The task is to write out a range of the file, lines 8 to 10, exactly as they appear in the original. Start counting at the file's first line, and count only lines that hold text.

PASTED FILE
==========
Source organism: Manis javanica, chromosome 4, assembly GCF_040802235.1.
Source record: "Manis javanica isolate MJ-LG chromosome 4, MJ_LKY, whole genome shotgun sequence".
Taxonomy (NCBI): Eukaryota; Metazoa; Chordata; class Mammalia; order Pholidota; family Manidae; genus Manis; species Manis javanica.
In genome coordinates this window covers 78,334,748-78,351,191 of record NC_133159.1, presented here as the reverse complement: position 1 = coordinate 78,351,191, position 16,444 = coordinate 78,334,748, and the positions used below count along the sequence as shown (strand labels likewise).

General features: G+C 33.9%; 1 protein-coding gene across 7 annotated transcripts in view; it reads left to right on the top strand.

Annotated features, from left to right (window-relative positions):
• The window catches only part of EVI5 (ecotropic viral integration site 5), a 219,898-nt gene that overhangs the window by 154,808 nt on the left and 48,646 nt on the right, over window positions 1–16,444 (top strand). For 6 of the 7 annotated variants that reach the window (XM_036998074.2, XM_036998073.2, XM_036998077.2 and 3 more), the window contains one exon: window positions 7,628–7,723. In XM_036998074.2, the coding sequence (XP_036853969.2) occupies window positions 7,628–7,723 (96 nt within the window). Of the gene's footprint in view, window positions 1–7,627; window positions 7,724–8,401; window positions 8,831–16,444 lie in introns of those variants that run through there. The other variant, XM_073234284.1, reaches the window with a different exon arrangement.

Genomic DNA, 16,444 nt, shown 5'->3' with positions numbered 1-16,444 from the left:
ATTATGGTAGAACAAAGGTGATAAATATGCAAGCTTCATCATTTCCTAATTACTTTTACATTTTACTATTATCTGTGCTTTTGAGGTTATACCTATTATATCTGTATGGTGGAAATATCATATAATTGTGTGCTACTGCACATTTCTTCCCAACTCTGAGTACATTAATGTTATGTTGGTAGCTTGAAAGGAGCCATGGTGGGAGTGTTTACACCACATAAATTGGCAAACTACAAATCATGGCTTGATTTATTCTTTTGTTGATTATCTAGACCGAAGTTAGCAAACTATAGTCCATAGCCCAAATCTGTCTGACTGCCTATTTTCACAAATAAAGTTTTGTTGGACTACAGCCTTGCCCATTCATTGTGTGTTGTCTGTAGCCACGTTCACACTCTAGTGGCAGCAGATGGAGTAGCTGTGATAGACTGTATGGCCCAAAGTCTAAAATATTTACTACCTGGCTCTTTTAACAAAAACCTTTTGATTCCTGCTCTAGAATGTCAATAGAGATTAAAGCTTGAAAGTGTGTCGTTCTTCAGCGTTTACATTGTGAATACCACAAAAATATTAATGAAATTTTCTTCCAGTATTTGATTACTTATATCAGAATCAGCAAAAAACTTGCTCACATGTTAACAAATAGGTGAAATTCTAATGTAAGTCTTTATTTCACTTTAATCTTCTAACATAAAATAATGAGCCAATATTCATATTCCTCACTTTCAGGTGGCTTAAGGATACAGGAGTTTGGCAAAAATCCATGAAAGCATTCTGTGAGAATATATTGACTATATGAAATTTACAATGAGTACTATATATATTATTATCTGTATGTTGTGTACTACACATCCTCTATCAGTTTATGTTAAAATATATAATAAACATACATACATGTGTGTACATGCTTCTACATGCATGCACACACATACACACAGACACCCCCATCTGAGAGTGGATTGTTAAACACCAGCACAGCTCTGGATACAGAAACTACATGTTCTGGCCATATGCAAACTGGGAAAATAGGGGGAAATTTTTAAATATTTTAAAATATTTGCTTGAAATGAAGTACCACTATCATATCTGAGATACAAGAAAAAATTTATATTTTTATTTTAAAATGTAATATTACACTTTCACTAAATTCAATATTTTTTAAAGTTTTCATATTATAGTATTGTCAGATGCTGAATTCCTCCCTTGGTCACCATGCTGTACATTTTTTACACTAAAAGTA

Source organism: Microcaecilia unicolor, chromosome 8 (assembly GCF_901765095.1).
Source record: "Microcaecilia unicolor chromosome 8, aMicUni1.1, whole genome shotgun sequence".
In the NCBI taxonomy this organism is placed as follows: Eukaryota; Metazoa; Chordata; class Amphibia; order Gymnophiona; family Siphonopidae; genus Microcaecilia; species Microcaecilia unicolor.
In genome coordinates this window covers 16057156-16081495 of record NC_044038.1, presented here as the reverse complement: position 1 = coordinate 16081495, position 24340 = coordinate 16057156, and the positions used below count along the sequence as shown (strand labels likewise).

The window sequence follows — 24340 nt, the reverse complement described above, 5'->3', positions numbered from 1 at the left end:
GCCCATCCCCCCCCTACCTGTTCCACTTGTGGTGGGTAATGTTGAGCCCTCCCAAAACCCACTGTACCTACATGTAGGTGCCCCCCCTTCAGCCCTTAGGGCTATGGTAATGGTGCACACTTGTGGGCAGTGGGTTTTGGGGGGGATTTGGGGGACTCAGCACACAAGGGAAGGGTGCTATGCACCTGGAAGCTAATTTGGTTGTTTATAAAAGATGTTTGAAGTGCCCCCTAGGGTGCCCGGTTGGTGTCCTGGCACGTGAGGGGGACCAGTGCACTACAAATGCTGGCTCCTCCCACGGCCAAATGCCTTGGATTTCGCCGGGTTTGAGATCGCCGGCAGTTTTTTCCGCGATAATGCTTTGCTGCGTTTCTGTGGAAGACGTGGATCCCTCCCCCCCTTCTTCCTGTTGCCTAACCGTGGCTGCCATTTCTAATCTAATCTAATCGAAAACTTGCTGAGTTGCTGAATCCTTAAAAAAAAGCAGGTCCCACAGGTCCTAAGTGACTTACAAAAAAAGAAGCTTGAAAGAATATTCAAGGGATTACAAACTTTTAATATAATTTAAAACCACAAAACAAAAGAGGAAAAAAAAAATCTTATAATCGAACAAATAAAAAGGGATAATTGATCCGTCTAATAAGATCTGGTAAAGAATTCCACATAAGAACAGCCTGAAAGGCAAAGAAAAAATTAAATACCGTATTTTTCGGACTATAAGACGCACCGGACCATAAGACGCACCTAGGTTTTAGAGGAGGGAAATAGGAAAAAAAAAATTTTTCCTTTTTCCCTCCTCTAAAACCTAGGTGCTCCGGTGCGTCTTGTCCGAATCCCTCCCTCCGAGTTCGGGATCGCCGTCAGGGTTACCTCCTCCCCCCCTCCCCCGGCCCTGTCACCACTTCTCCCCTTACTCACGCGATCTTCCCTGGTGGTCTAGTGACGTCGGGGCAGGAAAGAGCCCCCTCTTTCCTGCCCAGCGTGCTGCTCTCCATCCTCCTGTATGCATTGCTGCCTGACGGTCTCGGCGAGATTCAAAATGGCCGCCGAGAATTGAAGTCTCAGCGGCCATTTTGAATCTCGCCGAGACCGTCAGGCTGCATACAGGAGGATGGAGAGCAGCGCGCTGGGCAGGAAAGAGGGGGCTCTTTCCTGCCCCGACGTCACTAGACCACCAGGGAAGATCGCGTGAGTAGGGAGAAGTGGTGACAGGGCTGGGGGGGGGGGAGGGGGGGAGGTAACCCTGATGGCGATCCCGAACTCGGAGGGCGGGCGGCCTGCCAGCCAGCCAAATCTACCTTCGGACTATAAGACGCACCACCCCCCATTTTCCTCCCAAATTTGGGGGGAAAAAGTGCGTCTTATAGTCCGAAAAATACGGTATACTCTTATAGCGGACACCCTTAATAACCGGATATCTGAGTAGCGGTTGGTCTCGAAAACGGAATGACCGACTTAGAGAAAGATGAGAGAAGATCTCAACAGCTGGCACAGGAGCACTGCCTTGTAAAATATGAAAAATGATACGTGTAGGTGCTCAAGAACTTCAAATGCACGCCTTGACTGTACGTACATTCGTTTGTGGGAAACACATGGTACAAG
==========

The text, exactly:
Genomic DNA, 16,444 nt, shown 5'->3' with positions numbered 1-16,444 from the left:
ATTATGGTAGAACAAAGGTGATAAATATGCAAGCTTCATCATTTCCTAATTACTTTTACATTTTACTATTATCTGTGCTTTTGAGGTTATACCTATTATATCTGTATGGTGGAAATATCATATAATTGTGTGCTACTGCACATTTCTTCCCAACTCTGAGTACATTAATGTTATGTTGGTAGCTTGAAAGGAGCCATGGTGGGAGTGTTTACACCACATAAATTGGCAAACTACAAATCATGGCTTGATTTATTCTTTTGTTGATTATCTAGACCGAAGTTAGCAAACTATAGTCCATAGCCCAAATCTGTCTGACTGCCTATTTTCACAAATAAAGTTTTGTTGGACTACAGCCTTGCCCATTCATTGTGTGTTGTCTGTAGCCACGTTCACACTCTAGTGGCAGCAGATGGAGTAGCTGTGATAGACTGTATGGCCCAAAGTCTAAAATATTTACTACCTGGCTCTTTTAACAAAAACCTTTTGATTCCTGCTCTAGAATGTCAATAGAGATTAAAGCTTGAAAGTGTGTCGTTCTTCAGCGTTTACATTGTGAATACCACAAAAATATTAATGAAATTTTCTTCCAGTATTTGATTACTTATATCAGAATCAGCAAAAAACTTGCTCACATGTTAACAAATAGGTGAAATTCTAATGTAAGTCTTTATTTCACTTTAATCTTCTAACATAAAATAATGAGCCAATATTCATATTCCTCACTTTCAGGTGGCTTAAGGATACAGGAGTTTGGCAAAAATCCATGAAAGCATTCTGTGAGAATATATTGACTATATGAAATTTACAATGAGTACTATATATATTATTATCTGTATGTTGTGTACTACACATCCTCTATCAGTTTATGTTAAAATATATAATAAACATACATACATGTGTGTACATGCTTCTACATGCATGCACACACATACACACAGACACCCCCATCTGAGAGTGGATTGTTAAACACCAGCACAGCTCTGGATACAGAAACTACATGTTCTGGCCATATGCAAACTGGGAAAATAGGGGGAAATTTTTAAATATTTTAAAATATTTGCTTGAAATGAAGTACCACTATCATATCTGAGATACAAGAAAAAATTTATATTTTTATTTTAAAATGTAATATTACACTTTCACTAAATTCAATATTTTTTAAAGTTTTCATATTATAGTATTGTCAGATGCTGAATTCCTCCCTTGGTCACCATGCTGTACATTTTTTACACTAAAAGTA

Source organism: Microcaecilia unicolor, chromosome 8 (assembly GCF_901765095.1).